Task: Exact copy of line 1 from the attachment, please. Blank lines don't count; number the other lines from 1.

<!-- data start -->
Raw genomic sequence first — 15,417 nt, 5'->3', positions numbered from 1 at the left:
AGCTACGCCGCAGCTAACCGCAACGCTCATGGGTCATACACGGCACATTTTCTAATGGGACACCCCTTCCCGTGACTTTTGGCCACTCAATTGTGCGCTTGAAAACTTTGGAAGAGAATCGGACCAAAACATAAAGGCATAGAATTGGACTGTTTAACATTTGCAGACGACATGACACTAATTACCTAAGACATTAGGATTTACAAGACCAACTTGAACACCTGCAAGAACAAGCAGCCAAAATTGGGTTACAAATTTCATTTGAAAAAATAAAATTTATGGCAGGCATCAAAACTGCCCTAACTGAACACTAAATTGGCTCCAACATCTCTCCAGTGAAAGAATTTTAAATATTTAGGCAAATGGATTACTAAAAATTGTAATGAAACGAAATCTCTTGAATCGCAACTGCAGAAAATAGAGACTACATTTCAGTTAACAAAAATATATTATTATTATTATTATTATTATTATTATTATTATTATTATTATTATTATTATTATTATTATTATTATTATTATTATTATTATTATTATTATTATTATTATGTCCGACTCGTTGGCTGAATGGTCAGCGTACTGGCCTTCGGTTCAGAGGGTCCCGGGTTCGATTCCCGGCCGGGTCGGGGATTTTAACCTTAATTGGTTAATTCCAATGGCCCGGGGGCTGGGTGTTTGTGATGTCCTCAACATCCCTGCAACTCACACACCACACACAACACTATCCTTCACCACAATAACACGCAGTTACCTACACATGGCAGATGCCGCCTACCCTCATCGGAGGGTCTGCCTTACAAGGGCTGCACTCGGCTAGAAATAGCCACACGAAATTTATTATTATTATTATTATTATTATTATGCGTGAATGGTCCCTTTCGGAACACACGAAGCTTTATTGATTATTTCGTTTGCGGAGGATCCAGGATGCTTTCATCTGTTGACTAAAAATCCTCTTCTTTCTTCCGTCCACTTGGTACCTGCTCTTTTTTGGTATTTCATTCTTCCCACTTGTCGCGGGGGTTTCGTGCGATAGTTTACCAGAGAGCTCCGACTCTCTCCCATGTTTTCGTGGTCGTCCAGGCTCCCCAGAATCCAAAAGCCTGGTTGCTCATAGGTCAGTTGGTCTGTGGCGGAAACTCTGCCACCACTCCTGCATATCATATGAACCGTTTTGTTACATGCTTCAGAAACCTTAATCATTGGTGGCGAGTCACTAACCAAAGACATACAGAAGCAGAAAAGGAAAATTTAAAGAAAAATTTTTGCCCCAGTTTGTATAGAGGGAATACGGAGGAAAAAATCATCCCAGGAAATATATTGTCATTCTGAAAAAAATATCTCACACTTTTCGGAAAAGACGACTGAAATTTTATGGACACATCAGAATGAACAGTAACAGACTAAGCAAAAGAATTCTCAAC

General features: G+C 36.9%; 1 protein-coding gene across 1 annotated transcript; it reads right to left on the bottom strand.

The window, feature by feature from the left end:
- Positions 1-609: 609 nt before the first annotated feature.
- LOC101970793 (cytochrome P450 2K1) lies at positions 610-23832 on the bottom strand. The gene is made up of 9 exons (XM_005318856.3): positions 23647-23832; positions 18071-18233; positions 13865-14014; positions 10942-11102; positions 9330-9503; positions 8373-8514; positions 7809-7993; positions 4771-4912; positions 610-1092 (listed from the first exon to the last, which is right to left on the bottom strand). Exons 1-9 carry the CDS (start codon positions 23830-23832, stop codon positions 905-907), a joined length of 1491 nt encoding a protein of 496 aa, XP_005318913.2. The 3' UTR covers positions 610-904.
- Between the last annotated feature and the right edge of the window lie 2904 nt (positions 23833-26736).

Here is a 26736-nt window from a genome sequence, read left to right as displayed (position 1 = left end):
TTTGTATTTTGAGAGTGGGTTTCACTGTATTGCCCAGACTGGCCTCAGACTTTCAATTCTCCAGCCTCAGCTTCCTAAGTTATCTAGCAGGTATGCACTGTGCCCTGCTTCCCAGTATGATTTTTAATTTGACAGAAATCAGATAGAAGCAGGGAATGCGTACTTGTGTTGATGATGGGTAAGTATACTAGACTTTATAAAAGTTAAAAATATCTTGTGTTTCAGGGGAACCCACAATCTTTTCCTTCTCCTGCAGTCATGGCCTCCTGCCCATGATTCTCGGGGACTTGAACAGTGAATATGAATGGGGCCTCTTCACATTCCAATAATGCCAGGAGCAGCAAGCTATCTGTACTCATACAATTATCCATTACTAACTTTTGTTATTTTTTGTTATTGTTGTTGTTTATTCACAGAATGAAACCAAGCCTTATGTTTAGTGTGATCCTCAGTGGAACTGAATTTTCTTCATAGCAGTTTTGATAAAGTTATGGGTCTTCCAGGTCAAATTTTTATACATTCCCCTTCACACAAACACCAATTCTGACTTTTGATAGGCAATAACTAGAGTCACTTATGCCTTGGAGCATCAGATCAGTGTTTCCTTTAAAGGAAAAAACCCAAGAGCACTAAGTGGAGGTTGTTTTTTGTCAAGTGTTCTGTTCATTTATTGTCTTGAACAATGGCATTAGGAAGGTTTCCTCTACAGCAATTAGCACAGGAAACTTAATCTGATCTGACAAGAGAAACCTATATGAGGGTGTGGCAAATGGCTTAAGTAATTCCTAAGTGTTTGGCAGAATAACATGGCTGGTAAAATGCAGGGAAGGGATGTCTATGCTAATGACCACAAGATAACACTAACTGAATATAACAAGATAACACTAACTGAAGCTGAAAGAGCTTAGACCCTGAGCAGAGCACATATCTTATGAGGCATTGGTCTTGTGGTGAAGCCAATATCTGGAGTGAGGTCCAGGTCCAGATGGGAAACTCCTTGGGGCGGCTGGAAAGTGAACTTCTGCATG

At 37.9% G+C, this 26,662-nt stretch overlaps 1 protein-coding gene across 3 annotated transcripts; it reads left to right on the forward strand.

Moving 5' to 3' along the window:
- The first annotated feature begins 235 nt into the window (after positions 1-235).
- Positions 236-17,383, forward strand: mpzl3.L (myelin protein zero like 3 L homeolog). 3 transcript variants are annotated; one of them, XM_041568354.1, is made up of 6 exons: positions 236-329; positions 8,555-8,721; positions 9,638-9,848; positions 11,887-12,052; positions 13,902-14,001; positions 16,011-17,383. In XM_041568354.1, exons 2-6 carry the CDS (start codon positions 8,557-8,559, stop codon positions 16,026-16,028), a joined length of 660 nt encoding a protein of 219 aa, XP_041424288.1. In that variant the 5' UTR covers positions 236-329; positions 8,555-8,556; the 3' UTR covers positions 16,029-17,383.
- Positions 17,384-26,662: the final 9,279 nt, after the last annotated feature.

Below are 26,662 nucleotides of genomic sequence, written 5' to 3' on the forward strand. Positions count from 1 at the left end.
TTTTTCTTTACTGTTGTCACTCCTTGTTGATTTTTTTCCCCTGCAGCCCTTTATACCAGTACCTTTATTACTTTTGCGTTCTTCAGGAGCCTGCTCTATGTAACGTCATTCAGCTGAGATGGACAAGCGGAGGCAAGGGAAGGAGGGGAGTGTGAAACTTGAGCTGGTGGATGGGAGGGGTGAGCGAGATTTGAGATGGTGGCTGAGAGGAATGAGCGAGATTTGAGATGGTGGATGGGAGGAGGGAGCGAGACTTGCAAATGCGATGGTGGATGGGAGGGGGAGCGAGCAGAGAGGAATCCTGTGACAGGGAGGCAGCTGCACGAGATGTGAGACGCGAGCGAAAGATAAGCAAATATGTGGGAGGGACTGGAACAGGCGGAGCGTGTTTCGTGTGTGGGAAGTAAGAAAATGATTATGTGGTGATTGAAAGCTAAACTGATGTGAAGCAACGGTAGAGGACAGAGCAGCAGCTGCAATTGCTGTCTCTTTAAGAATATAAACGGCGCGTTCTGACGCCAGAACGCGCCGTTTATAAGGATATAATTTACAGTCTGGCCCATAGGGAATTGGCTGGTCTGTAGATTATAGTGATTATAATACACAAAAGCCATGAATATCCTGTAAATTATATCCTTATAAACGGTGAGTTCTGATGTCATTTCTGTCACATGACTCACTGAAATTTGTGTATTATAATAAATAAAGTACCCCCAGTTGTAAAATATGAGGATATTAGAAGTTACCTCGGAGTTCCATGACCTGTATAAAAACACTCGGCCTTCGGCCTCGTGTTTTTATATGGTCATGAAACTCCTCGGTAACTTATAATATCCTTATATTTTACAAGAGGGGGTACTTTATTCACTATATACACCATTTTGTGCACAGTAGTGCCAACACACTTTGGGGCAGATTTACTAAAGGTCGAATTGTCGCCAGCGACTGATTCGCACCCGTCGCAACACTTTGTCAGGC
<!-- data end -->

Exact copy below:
Raw genomic sequence first — 15,417 nt, 5'->3', positions numbered from 1 at the left: